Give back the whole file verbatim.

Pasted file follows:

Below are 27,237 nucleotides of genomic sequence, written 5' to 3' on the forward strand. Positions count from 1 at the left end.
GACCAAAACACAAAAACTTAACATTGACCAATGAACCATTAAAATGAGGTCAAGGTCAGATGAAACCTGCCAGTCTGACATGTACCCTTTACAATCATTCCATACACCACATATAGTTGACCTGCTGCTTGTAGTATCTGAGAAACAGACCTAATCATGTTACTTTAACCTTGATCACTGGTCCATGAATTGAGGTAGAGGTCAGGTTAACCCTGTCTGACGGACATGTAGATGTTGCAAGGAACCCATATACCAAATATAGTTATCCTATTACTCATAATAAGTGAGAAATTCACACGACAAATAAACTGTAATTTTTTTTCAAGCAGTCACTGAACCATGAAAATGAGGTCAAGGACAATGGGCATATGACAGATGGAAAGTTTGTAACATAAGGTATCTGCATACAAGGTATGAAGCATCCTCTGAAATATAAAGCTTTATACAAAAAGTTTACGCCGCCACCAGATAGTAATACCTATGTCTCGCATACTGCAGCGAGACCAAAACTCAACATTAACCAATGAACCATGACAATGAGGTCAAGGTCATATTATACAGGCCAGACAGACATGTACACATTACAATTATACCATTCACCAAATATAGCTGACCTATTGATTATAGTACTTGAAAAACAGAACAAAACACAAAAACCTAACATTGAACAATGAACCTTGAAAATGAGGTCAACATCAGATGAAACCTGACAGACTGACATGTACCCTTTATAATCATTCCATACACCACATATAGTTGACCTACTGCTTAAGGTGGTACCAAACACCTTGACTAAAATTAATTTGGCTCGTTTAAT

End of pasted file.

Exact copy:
Below are 27,237 nucleotides of genomic sequence, written 5' to 3' on the forward strand. Positions count from 1 at the left end.
GACCAAAACACAAAAACTTAACATTGACCAATGAACCATTAAAATGAGGTCAAGGTCAGATGAAACCTGCCAGTCTGACATGTACCCTTTACAATCATTCCATACACCACATATAGTTGACCTGCTGCTTGTAGTATCTGAGAAACAGACCTAATCATGTTACTTTAACCTTGATCACTGGTCCATGAATTGAGGTAGAGGTCAGGTTAACCCTGTCTGACGGACATGTAGATGTTGCAAGGAACCCATATACCAAATATAGTTATCCTATTACTCATAATAAGTGAGAAATTCACACGACAAATAAACTGTAATTTTTTTTCAAGCAGTCACTGAACCATGAAAATGAGGTCAAGGACAATGGGCATATGACAGATGGAAAGTTTGTAACATAAGGTATCTGCATACAAGGTATGAAGCATCCTCTGAAATATAAAGCTTTATACAAAAAGTTTACGCCGCCACCAGATAGTAATACCTATGTCTCGCATACTGCAGCGAGACCAAAACTCAACATTAACCAATGAACCATGACAATGAGGTCAAGGTCATATTATACAGGCCAGACAGACATGTACACATTACAATTATACCATTCACCAAATATAGCTGACCTATTGATTATAGTACTTGAAAAACAGAACAAAACACAAAAACCTAACATTGAACAATGAACCTTGAAAATGAGGTCAACATCAGATGAAACCTGACAGACTGACATGTACCCTTTATAATCATTCCATACACCACATATAGTTGACCTACTGCTTAAGGTGGTACCAAACACCTTGACTAAAATTAATTTGGCTCGTTTAAT